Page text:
Skeezie Tookis navigates a pivotal summer of first crushes and tough choices in this conclusion to the bestselling and acclaimed quartet that began with The Misfits.
Skeezie Tookis, also known as Elvis, isn’t looking forward to this summer in Paintbrush Falls. While his best friends Bobby, Joe, and Addie are off on exciting adventures, he’s stuck at home, taking care of his sisters and working five days a week to help out his mom. True, he gets to hang out at the Candy Kitchen with the awesome HellomynameisSteffi, but he also has to contend with Kevin Hennessey’s never-ending bullying. And then there’s the confusing world of girls, especially hot-and-cold Becca, his maybe-crush. And the dog that he misses terribly. And the dad who left two years before, whom Skeezie is convinced is the cause of all his troubles. In the words of the King, Skeezie Tookis is All Shook Up.
Skeezie’s got the leather jacket of a tough guy, but a heart of gold—and his story, the fourth and final chapter of the beloved Misfits series, is brimming with life’s tough choices, love in all directions, and enough sweet potato fries to go around.
1. FORUM: “What I’ll Be Doing on My Summer Vacation” The truth, Little E? The truth is, I didn’t have a clue what I was going to do that summer, but I was pretty sure there were some things I wasn’t likely to be doing:
go on vacation with my family
spend any time with my dad
My mom (your future grandma) had already told me that she needed me to help out even more than usual with my sisters because she’d taken on a second job, and she wanted me to get a job because my dad was behind in his payments and times were tough. How was I going to tell that to the gang? I mean, I could pretty much tell them anything, but when Bobby was sitting there going on about being best buds with his dad and everybody was talking about the fantastic vacations they were going to take with their families, well, I hope you can appreciate—as much as it’s possible for anybody to appreciate anything before they’ve even been born—how hard it was for me to be honest.
And that’s the other part of the truth: There were things I wasn’t being honest about with my friends. I’d never let them know just how bad things had gotten at home. I’d stopped inviting them over. I didn’t want them to see that I wasn’t the same Skeezie at home as the Skeezie they knew and loved in the outside world. I didn’t want them to see my mom and me go at it, which we were doing more and more.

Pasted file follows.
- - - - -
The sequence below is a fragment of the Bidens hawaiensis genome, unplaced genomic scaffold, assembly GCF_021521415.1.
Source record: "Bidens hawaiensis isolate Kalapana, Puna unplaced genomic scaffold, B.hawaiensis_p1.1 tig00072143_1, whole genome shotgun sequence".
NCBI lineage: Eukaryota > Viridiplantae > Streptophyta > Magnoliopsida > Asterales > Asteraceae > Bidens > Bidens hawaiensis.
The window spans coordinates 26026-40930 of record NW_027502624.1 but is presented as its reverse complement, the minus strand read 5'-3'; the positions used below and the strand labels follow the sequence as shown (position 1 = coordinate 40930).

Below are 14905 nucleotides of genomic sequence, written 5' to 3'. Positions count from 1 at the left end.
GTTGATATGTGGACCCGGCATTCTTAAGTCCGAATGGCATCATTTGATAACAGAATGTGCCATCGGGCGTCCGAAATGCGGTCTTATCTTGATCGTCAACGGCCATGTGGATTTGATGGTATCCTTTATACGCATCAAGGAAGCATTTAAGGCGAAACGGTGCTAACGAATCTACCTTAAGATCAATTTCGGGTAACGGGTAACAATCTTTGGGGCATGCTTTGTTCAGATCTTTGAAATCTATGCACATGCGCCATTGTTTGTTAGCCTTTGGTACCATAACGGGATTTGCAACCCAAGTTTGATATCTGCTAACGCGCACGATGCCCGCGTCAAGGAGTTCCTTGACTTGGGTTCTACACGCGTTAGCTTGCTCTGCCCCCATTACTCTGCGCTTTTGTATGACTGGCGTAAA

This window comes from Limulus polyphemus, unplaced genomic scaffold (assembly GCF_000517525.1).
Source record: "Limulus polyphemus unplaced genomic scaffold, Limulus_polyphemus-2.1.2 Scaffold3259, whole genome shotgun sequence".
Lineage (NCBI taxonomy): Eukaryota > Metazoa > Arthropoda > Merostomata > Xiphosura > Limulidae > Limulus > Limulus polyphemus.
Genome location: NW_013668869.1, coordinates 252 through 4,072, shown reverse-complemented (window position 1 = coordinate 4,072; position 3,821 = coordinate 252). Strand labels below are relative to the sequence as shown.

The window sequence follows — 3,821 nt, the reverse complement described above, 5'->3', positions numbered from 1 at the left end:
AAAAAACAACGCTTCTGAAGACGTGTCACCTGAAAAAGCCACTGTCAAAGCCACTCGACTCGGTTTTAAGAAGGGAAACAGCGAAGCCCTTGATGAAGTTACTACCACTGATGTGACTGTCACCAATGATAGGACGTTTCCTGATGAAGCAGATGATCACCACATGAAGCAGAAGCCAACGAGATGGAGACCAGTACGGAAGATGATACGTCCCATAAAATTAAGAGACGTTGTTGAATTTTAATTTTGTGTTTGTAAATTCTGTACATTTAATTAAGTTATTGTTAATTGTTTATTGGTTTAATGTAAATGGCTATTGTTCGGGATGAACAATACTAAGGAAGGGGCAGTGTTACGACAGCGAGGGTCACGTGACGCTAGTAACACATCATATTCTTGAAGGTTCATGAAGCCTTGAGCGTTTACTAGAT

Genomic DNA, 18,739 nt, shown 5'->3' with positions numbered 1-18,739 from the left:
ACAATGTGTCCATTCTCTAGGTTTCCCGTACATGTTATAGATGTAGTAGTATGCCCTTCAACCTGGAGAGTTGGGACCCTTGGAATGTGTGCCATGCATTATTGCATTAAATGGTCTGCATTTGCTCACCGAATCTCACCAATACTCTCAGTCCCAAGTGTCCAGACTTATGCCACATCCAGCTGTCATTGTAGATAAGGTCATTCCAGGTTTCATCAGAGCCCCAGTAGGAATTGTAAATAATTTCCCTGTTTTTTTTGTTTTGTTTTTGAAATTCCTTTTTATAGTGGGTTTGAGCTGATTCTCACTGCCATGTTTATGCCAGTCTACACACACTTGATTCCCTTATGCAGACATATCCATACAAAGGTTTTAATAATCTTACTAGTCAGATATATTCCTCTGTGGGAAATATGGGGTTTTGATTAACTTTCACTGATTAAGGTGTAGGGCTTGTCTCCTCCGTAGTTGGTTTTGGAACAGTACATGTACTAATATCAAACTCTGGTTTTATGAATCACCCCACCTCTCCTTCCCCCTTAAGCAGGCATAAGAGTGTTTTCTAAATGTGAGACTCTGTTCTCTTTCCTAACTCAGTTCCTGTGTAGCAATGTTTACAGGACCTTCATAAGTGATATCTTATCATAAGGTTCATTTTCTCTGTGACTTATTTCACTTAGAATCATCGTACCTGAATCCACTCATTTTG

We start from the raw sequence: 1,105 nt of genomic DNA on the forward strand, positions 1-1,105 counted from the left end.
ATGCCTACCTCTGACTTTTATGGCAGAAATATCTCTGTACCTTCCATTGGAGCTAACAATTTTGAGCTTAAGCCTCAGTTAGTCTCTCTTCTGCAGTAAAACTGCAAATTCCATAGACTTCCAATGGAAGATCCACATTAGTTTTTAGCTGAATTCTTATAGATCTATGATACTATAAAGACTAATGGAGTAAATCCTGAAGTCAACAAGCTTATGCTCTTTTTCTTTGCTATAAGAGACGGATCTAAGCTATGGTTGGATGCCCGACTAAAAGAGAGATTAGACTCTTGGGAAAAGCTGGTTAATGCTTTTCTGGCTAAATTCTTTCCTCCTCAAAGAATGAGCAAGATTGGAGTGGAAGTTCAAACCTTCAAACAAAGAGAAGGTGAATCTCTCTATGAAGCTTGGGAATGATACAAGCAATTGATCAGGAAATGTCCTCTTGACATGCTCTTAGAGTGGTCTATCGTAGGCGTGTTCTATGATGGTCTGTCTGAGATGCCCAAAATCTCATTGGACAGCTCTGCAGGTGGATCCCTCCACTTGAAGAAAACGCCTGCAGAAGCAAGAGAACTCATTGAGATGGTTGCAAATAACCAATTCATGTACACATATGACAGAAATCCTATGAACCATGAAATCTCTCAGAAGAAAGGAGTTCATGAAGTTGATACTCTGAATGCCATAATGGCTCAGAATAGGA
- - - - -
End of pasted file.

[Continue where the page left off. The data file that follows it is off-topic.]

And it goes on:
Like that day, when I got home from the Candy Kitchen.
James Howe is the author of more than ninety books for young readers. Bunnicula, coauthored by his late wife Deborah and published in 1979, is considered a modern classic of children’s literature. The author has written six highly popular sequels, along with the spinoff series Tales from the House of Bunnicula and Bunnicula and Friends. Among his other books are picture books such as Horace and Morris but Mostly Dolores and beginning reader series that include the Pinky and Rex and Houndsley and Catina books. He has also written for older readers. The Misfits, published in 2001, inspired the nationwide antibullying initiative No Name-Calling Week, as well as three sequels, Totally Joe, Addie on the Inside, and Also Known as Elvis. A common theme in James Howe’s books from preschool through teens is the acceptance of difference and being true to oneself. Visit him online at JamesHowe.com.
Publisher: Atheneum Books for Young Readers (April 15, 2014)
"Skeezie’s story shares the series’ strengths. . . a powerful affirmation of friendship, compassion and the right to be accepted for who we are."
– Kirkus Reviews
"Howe complements the strong first-person voice with tweets, texts, and dialogue transcripts as he tackles themes of bullying, family, and independence. Skeezie’s story swells with the same earnest humor and after-school-special sweetness as the other Misfits books. Indeed, this is a fitting final installment in the series. Each of the books has a distinct voice, reflecting the individual protagonist’s personality, yet they fit together perfectly, just like the friends themselves."
– Booklist, April 2014
"In this final book in the series, Skeezie Tookis looks back 12 years to the summer he was 13. . . . Howe skillfully blends humor and pathos, effectively conveying the protagonist's conflicted feelings, even through his wisecracks, and his characterization is robust and nuanced. Skeezie narrates the story to his soon-to-be-born son, and readers learn at the outset, as they did in the conclusion of The Misfits (S. & S., 2001), how things turned out for the Gang of Five, but knowing doesn’t lessen the impact of this compelling story. A most fitting and satisfying conclusion."
– School Library Journal, May 2014
"This thoughtful conclusion to the Misfits series begins with Skeezie as an adult. . . . Once again, Howe shows uncanny understanding of adolescent concerns and vulnerabilities, painting a realistically complicated portrait of a boy's coming of age."